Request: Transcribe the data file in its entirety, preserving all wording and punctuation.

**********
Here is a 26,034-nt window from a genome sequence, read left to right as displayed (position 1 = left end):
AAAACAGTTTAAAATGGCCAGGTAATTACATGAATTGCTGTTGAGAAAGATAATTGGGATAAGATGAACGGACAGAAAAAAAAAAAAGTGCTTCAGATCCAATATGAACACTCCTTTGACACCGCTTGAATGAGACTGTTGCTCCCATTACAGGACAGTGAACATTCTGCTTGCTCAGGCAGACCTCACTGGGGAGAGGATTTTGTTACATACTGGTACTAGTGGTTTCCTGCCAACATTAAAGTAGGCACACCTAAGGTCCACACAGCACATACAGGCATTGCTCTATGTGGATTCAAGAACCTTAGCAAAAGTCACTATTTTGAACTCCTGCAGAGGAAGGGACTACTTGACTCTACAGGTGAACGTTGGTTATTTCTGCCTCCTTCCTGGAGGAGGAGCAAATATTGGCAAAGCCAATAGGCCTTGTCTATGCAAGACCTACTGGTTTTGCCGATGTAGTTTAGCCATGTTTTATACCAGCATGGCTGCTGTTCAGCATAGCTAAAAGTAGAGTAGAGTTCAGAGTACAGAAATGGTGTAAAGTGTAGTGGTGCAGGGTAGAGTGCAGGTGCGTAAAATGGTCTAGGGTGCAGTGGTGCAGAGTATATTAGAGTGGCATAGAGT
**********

Here is a 26,034-nt window from a genome sequence, read left to right as displayed (position 1 = left end):
AAAACAGTTTAAAATGGCCAGGTAATTACATGAATTGCTGTTGAGAAAGATAATTGGGATAAGATGAACGGACAGAAAAAAAAAAAAGTGCTTCAGATCCAATATGAACACTCCTTTGACACCGCTTGAATGAGACTGTTGCTCCCATTACAGGACAGTGAACATTCTGCTTGCTCAGGCAGACCTCACTGGGGAGAGGATTTTGTTACATACTGGTACTAGTGGTTTCCTGCCAACATTAAAGTAGGCACACCTAAGGTCCACACAGCACATACAGGCATTGCTCTATGTGGATTCAAGAACCTTAGCAAAAGTCACTATTTTGAACTCCTGCAGAGGAAGGGACTACTTGACTCTACAGGTGAACGTTGGTTATTTCTGCCTCCTTCCTGGAGGAGGAGCAAATATTGGCAAAGCCAATAGGCCTTGTCTATGCAAGACCTACTGGTTTTGCCGATGTAGTTTAGCCATGTTTTATACCAGCATGGCTGCTGTTCAGCATAGCTAAAAGTAGAGTAGAGTTCAGAGTACAGAAATGGTGTAAAGTGTAGTGGTGCAGGGTAGAGTGCAGGTGCGTAAAATGGTCTAGGGTGCAGTGGTGCAGAGTATATTAGAGTGGCATAGAGT